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Dog training goals 2015 – and why dog training is never complete

My dog turns 9 this year, and yes, we still have training goals.

With this post, I want to accomplish three things:

First, I want to show new dog owners that a dog is never fully “trained.” It’s an endless work in progress, at least for me.

Second, I hope you’ll see that just because I write about dog training, that doesn’t mean my dog is perfect. Far from it. And I’m not perfect either.

Third, I hope I encourage you to set your own dog training goals if you haven’t already. I’d love to hear what you’re working on this month. On Thursday I’ll be announcing a fun but motivational dog walking and training challenge, and I hope you’ll participate!

The following are the dog training goals I’ve set for myself.

I’ve been pretty laid back over the last year or so with Ace. He’s getting older, so I tend to let things slide. Who cares if he pulls? Who cares if he sits and begs while we eat? He’s old, I tell myself.

Because of that, he’s probably not as well behaved as he could be, which is OK, but that’s why I have goals.

My dog training goals – 2015

Black Lab sitting in grass

1. Give my dog off-leash time at least twice a week.

You may not think this is a training goal, but it is.

When we lived in Fargo, N.D., I could just open our patio door and let Ace run around off leash for 10 or 20 minutes. We lived right on a City park, and we’d play there each day in addition to our leash walks. While my dog is on the low end as far as physical energy, I did not realize how important those off-leash play sessions were until moving.

Here in San Diego, a week or two (or three!) can go by where I don’t give Ace any off-leash time. Because of this, Ace has a lot of physical and emotional pent-up energy. He’s been whining a lot lately, and I know letting him run around for even five minutes a few times per week will make a huge difference.

There are plenty of places where I can do this. It’s just a matter of making a point to do so. We live a mile from the dog beach for crying out loud.

2. Ignore Ace’s whining.

Yep, this one is related to goal #1. My dog has definitely been whining a lot lately, and it’s annoying. He’s always been a bit of a whiner, and I know it’s mostly because I give him attention for whining. Even if I scold him for it, he wags his tail like “Ha! Gotcha to look at me!”

Black Lab with polka dog collar

My husband Josh reports that Ace hardly ever whines when I’m not around, and I believe it. Sometimes I need to take some of my own advice – ignore your dog for whining!

My plan is to ignore any whining for 30 seconds or so, and if he doesn’t stop, simply get up and move to another room without reacting. Or, move Ace to another room when necessary, like when he’s whining while we’re eating. Which he’s been doing lately. Oh, Ace! 🙂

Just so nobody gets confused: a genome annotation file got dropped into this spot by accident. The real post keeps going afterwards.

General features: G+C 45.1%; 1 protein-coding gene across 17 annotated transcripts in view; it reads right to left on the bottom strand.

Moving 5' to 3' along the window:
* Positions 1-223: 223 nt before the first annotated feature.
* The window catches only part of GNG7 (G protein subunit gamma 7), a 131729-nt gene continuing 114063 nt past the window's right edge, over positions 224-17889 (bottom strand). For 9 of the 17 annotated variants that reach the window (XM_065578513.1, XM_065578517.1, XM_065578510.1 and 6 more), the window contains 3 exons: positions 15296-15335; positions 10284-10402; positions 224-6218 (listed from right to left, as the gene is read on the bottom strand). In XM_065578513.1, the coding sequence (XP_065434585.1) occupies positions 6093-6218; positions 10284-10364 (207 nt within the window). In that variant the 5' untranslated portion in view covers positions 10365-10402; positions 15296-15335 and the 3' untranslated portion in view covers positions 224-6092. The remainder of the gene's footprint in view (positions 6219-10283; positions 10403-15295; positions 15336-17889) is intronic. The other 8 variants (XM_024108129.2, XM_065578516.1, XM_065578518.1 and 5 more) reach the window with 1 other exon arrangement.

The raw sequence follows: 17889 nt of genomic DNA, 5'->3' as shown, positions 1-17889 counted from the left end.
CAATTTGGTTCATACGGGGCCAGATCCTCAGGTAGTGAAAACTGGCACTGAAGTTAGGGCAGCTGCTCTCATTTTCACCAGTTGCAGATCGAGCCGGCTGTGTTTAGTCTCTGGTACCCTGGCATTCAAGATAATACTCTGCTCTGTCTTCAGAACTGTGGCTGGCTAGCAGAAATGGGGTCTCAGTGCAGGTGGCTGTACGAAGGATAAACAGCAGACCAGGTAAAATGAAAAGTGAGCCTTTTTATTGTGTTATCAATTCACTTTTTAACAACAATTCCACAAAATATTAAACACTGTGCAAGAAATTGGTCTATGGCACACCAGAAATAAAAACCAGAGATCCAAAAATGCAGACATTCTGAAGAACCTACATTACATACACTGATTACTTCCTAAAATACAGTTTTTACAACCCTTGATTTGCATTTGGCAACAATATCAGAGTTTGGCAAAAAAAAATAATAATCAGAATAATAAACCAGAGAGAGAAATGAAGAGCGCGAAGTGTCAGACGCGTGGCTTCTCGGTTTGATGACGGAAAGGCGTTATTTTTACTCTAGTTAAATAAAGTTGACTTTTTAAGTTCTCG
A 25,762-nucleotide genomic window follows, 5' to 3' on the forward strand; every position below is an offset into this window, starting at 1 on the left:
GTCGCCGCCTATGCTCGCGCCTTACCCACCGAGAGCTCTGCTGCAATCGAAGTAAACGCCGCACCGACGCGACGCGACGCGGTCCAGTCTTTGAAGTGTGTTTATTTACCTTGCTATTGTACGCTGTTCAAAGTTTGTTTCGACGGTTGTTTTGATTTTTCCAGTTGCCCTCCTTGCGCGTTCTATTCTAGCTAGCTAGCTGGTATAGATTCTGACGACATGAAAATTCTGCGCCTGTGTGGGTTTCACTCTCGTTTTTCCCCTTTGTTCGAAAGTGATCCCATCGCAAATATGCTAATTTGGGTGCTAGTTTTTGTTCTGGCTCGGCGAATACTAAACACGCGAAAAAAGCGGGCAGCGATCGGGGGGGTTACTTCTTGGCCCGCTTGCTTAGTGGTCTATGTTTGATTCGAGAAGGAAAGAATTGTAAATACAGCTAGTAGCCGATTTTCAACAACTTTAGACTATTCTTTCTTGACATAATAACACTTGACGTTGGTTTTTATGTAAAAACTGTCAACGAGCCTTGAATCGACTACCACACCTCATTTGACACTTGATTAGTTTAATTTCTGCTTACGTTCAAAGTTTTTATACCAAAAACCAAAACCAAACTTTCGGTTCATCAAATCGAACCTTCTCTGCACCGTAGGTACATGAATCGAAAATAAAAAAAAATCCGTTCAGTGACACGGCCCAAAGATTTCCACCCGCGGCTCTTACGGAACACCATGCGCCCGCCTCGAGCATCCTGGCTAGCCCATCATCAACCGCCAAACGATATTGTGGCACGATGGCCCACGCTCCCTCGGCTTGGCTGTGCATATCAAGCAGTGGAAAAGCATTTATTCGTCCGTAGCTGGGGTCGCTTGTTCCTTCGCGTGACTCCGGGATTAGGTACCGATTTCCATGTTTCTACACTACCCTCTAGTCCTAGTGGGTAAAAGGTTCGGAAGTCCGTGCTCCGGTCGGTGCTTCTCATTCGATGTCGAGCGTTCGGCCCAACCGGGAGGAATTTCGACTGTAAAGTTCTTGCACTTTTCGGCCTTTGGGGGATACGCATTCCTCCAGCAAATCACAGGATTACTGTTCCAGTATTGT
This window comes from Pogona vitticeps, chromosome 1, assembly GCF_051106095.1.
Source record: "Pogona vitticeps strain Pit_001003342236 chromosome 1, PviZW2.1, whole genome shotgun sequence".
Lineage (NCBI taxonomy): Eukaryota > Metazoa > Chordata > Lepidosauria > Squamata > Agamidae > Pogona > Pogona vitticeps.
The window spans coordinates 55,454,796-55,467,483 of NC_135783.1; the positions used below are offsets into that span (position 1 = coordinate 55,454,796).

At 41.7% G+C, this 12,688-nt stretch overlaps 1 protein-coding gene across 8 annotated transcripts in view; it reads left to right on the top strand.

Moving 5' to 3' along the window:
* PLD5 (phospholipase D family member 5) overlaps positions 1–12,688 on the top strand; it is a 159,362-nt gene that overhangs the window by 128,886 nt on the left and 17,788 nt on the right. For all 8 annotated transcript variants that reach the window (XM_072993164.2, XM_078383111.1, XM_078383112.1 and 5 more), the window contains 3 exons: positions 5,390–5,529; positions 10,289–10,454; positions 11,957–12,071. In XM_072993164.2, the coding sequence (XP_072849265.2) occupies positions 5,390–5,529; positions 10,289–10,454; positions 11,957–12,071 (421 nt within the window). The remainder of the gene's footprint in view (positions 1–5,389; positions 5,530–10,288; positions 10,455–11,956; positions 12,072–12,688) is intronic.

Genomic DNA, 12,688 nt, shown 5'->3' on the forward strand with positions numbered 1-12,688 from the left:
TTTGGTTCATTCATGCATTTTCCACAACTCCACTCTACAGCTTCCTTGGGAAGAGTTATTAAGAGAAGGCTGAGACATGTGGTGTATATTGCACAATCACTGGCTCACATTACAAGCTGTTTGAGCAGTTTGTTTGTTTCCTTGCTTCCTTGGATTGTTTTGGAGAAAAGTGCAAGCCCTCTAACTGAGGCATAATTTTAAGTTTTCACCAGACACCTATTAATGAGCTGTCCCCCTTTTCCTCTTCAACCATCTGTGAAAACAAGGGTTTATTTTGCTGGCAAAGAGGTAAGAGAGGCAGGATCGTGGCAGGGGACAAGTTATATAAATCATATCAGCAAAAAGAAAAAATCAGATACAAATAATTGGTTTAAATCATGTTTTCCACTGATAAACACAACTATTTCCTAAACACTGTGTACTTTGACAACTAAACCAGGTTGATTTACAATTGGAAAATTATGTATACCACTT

3. Work on heeling more seriously.

I used to be really strict about heeling. Basically, if Ace was on a leash I expected him to heel.

I think that’s a little too extreme now. It’s only fair to give the dog some on-leash freedom to sniff and explore as a reward for walking politely. Here’s my favorite post I’ve written about teaching heel.

The problem is, I’ve been a little too relaxed with Ace, and he’s been pulling a lot more because of it. For example, he’ll suddenly dart across the sidewalk to sniff a random plant. And, he pretty regularly tries to pull towards other dogs while making those excited breathing and “choking” sounds.

Annoying, right?

My “solution” around other dogs has mostly been to hold Ace back, which is not teaching him anything. It’s actually making the problem worse, because he probably anticipates the tension in the leash, which encourages more pulling. Sigh …

I’ll be writing more about this on Thursday, but my goal is to work on heeling with Ace by carrying treats, encouraging him to pay attention to me, and stopping when he pulls forward.

Pretty basic, but we all know it’s easier said than done. I’m lucky, because my dog actually knows what “heel” means (remain at my left side without pulling). It’s just a matter of enforcing it a little better.

4. Make sure to release Ace from “stay” and “go to your bed.”

I taught my dog that “sit” means “sit and remain sitting until I say OK.”

So, when we tell him to “go to your bed,” this also means “go to your bed and stay there until I say OK.”

The problem is, we’ll tell Ace to go to his bed, and then we won’t say anything for a half-hour because we basically forget about him!

This isn’t fair to Ace, and I know it’s been a little stressful and confusing to him. It’s also another reason why he whines because it’s a way to tell us, “Um, guys?” And then of course we release him, which reinforces the whining!

I know, first-world problems, right?

Some dogs are living outside tied to a barrel, and my dog is whining because he doesn’t know if he can leave his organic dog bed. Good grief. What have I created? 🙂

So that’s basically it for us.

Let me know what you’ll be working on this month, and I hope you’ll join me Thursday when I write more about the upcoming walking and training challenge.

What are your dog training goals?

You should also consider signing up for my email newsletter where I share additional info on training and living with dogs.

Have a good week!

– Lindsay

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